• Structural abnormalities in the lid or tear duct making bacterial infection more likely
  • Fungal or parasitic infection
  • Lyme disease bacteria
  • The most prevalent eye infection in dogs is conjunctivitis, which involves inflammation of the conjunctiva eye tissue, which is the thin mucous lining of the eye and eyelids. Conjunctivitis is typically brought on by bacteria or viruses. Infected corneal lining in your dog’s eye causes keratitis, also known as a corneal infection. Untreated, it may lead to an eye ulcer and eye globe rupture, necessitating removal of the eye. Uveitis is inflammation of the inner eye structures. If an eye infection is not treated, the eye may suffer permanent harm.

    To rule out other eye conditions that might be causing your dog’s redness in the eye, such as allergies, glaucoma, or cherry eye, which is an inflammation or prolapse of the third eyelid in dogs, your veterinarian will first examine your dog’s eye. To find out if there are any bacteria in the discharge, a culture can be taken. The majority of eye infections are diagnosed based on the symptoms that are present. If there is a thick, unpleasant discharge, a bacterial infection is identified and treated as necessary.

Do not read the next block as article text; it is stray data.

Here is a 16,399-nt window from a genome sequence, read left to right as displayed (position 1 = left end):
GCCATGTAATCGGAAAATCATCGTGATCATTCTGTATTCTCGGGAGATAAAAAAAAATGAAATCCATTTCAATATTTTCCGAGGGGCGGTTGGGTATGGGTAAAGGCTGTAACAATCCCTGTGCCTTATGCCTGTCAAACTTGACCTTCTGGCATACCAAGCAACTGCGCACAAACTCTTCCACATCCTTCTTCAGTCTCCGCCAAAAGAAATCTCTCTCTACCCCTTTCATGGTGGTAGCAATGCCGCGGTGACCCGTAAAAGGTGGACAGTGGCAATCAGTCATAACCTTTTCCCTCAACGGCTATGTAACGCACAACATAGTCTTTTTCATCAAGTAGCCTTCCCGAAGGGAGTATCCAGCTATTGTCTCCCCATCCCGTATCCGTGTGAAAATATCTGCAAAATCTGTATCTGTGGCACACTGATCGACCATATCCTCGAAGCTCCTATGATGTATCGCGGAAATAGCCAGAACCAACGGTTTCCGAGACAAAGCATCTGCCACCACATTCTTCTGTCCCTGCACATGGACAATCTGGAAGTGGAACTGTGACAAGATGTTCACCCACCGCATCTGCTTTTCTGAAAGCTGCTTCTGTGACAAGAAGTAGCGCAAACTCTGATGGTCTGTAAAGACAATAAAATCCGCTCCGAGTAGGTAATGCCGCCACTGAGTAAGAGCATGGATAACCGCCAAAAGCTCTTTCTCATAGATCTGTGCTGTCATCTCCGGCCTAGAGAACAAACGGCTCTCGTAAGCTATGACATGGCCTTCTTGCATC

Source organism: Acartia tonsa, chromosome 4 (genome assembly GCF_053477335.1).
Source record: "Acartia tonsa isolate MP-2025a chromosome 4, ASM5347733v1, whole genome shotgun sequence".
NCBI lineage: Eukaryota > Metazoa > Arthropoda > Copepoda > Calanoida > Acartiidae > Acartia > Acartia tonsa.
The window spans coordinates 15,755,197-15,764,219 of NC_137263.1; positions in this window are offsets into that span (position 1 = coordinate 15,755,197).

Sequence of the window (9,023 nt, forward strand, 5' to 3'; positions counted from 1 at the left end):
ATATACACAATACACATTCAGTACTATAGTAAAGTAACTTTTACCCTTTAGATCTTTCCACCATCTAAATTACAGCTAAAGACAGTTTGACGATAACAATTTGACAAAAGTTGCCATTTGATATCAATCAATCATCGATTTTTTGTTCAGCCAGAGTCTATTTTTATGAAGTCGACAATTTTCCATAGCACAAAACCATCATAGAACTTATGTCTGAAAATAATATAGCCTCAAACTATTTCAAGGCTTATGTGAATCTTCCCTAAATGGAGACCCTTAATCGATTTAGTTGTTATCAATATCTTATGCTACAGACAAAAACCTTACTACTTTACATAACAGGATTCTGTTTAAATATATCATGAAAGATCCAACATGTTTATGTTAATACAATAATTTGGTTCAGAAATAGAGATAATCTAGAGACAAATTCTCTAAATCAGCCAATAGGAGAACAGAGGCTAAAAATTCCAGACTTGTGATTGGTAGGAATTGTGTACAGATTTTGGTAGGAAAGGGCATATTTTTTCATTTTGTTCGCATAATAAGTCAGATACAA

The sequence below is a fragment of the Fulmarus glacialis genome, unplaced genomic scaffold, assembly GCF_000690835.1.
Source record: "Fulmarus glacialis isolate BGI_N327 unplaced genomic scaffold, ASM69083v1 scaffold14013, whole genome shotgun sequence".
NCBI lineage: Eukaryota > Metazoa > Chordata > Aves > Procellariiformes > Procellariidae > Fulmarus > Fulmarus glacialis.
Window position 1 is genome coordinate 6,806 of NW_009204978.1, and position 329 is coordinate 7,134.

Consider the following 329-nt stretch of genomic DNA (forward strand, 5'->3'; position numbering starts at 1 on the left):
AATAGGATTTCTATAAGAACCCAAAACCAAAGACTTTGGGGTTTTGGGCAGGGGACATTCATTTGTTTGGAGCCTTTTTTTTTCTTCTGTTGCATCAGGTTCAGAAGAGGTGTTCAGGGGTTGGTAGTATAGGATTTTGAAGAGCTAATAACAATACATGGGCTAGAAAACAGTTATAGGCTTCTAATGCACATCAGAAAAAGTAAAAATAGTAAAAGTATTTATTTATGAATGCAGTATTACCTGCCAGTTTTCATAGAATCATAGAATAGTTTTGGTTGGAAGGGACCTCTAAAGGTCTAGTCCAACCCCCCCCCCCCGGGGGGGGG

More details on canine eye infections can be found in the guides below:

    Not All Eye Problems In Dogs Are Infections

    Your dog may occasionally exhibit symptoms of an eye infection while actually suffering from another kind of eye issue.

    Glaucoma, tear duct issues or eye defects, dry eye, vitamin deficiency, exposure to or ingestion of toxins, tumors, cherry eye, or structural issues with the eye itself, such as entropion, are some eye conditions in dogs that pet owners frequently mistake for infections.

    These eye conditions can be painful, like infections, and demand prompt veterinary care.


    Can humans get conjunctivitis from dogs?

    Fortunately, there is a very low probability that humans will contract conjunctivitis from their dogs. Your dog won’t transmit allergic conjunctivitis caused by irritants and allergens to you or other dogs/pets they come in contact with.

    Is bacterial conjunctivitis in dogs contagious to humans?

    Additionally, although it is extremely rare, some types of canine conjunctivitis (typically bacterial) have the potential to be transmitted to humans. Anyone handling an infected dog should wash their hands thoroughly to avoid spreading the infection to other animals or to themselves.

    Can a dog’s eye infection spread to the other eye?

    While allergies, viral infections, or other conditions can cause conjunctivitis, it frequently begins in one eye and quickly spreads to the other through contamination. However, in some cases, both eyes may be affected from the beginning.

    Can pets cause eye infection?

    Pets can cause eye discomfort directly and indirectly. Typically, the immune system defends the body against pathogens like viruses and bacteria. Pets can irritate the eyes by carrying allergens such as dander, pollen, urine, and saliva.